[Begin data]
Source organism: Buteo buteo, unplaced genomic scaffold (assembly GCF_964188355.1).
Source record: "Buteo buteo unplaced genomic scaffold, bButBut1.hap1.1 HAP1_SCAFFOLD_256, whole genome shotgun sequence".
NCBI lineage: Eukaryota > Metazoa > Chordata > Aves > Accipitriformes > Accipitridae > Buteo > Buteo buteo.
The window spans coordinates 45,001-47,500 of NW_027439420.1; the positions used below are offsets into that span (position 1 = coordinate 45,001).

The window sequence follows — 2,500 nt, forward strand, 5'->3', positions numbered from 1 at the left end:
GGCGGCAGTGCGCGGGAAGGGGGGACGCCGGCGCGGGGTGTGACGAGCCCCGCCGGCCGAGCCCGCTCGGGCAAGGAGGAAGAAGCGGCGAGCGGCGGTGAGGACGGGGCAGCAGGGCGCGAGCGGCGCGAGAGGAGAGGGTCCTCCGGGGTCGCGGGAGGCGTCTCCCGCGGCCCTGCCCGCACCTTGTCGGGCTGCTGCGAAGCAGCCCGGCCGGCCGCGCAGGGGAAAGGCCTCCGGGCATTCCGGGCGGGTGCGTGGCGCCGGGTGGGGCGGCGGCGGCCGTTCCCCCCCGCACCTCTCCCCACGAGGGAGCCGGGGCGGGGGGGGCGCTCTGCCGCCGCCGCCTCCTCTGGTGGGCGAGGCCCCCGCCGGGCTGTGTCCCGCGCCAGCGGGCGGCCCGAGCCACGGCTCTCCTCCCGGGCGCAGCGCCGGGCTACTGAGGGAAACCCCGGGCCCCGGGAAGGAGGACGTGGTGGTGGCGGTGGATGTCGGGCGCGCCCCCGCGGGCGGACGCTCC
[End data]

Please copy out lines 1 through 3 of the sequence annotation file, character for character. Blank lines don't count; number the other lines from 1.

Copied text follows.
Source organism: Buteo buteo, unplaced genomic scaffold (assembly GCF_964188355.1).
Source record: "Buteo buteo unplaced genomic scaffold, bButBut1.hap1.1 HAP1_SCAFFOLD_256, whole genome shotgun sequence".
NCBI lineage: Eukaryota > Metazoa > Chordata > Aves > Accipitriformes > Accipitridae > Buteo > Buteo buteo.